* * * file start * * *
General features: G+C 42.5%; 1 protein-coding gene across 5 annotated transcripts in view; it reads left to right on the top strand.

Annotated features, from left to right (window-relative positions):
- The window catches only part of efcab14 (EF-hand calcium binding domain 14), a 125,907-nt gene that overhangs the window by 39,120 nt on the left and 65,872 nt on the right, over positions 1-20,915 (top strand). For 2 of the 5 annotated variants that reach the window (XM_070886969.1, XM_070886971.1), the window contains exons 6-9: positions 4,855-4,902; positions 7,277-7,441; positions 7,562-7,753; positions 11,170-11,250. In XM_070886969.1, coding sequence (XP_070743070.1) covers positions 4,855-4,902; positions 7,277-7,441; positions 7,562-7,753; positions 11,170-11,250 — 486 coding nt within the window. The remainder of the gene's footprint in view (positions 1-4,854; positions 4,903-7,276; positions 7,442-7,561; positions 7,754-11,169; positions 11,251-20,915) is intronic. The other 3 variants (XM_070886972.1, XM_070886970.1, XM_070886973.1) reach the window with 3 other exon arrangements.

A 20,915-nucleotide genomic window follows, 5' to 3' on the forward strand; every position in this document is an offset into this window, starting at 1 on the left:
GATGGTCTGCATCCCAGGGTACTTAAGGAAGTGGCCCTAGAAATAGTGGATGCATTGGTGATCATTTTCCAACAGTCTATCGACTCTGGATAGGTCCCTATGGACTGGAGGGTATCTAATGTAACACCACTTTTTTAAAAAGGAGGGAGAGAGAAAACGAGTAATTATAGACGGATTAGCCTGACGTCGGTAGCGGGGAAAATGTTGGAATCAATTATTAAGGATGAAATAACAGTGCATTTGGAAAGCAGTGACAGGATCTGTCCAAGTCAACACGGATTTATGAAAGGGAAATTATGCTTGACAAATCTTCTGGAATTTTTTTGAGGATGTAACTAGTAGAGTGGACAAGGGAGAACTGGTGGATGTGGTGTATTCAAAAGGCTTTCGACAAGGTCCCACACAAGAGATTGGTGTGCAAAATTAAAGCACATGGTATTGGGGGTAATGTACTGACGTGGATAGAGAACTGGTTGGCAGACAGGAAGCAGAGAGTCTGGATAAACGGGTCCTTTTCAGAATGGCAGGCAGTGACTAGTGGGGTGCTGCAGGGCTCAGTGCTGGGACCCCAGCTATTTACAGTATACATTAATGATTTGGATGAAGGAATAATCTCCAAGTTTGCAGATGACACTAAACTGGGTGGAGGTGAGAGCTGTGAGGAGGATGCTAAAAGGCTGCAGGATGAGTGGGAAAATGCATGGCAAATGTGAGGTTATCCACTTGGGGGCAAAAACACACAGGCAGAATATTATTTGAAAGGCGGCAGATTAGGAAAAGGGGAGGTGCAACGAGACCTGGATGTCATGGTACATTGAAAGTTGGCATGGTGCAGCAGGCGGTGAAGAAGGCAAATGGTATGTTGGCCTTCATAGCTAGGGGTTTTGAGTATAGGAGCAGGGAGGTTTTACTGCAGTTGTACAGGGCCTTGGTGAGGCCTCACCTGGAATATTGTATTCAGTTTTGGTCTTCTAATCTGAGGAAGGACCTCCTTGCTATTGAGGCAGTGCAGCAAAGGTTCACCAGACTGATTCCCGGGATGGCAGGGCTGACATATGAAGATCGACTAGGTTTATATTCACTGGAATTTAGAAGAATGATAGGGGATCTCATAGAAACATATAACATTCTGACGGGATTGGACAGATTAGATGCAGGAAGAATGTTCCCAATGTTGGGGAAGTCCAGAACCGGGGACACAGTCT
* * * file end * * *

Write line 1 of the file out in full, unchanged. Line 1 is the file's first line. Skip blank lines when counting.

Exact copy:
General features: G+C 42.5%; 1 protein-coding gene across 5 annotated transcripts in view; it reads left to right on the top strand.